How Alcohol Affects Your Body
The science of getting sloshed
Wondering why one margarita makes you loopy while your friends can go back for seconds (or vice versa)? These factors might just explain it.
Adding insult to injury: In women, the enzyme aldehyde dehydrogenase (ALDH)—which breaks down alcohol in the stomach—can work less efficiently than in men, says Scott Walters, PhD, associate professor at the University of Texas School of Public Health. "One drink will get you drunk faster and take you longer to process out of your system than it would a man," Walters says.
Your slim shape
If you’ve ever been called a "lightweight," it’s for good reason: The smaller and lighter you are, the fewer drinks it takes to get you drunk. Period.
"There are fewer places for the alcohol to go," Walters says. "Anything that isn’t diluted in the water in your body will cluster around your organs and take longer to process out of your system."
How much you’ve eaten
The less food in your stomach before you drink, the faster alcohol is absorbed into your bloodstream, says Sam Zakhari, PhD, director of the Division of Metabolism and Health Effects for the National Institute on Alcohol Abuse and Alcoholism (NIAAA).
So have a salad beforehand (any food works, not just greasy, fatty fare) or order pasta with your wine at dinner. Just don’t drink first and eat second, Zakhari adds. "By the time you eat, the alcohol will have already passed from your stomach to your bloodstream, and you’ll already be buzzed."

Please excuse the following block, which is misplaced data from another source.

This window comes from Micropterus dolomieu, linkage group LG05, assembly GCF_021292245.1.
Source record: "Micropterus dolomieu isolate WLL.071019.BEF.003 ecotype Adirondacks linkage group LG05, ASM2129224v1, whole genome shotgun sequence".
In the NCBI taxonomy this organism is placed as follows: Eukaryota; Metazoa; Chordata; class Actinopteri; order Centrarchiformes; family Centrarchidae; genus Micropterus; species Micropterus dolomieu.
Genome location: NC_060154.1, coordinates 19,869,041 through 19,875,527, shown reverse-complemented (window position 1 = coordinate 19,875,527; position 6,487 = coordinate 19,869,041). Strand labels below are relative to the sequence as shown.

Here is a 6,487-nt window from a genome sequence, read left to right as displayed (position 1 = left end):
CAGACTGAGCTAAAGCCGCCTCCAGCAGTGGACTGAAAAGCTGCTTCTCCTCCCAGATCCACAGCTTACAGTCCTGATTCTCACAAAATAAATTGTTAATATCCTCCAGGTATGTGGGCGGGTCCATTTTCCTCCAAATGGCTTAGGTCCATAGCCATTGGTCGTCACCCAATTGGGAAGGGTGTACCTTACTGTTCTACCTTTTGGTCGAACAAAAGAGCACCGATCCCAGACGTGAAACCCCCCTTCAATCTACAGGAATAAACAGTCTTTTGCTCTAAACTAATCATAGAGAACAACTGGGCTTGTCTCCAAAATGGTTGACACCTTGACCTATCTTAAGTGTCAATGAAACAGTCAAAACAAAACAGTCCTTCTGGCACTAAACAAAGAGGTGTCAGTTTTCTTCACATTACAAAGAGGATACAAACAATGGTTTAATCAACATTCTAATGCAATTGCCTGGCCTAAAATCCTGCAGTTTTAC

When you last exercised
No, working out doesn’t change how you metabolize booze—but it does release endorphins, which can decrease appetite, possibly stopping you from eating before you drink. "With no food to absorb it, more alcohol rushes into your system," says Harold Urschel, MD, author of Healing the Addicted Brain and chief medical strategist at Enterhealth Ranch substance-abuse center in Dallas.
What you’re drinking
Champagne gets you drunk at a faster rate than other alcohol, likely due to the carbonation, according to a study from the University of Surrey in the United Kingdom.
"The gas bubbles irritate the walls of the stomach, stimulating the blood vessels to dilate and absorb more alcohol," Zakhari says. Mixing booze with soda will also bring on a faster buzz, he says.
How much sleep you’ve gotten
If you’re tired, drinking just a few sips could affect your coordination. "Alcohol lowers your inhibitions," Walters says. "Usually the body compensates by being extra-alert, but if you’re tired, it won’t be able to stay focused." Your reflexes will be off, and you’ll be more accident-prone.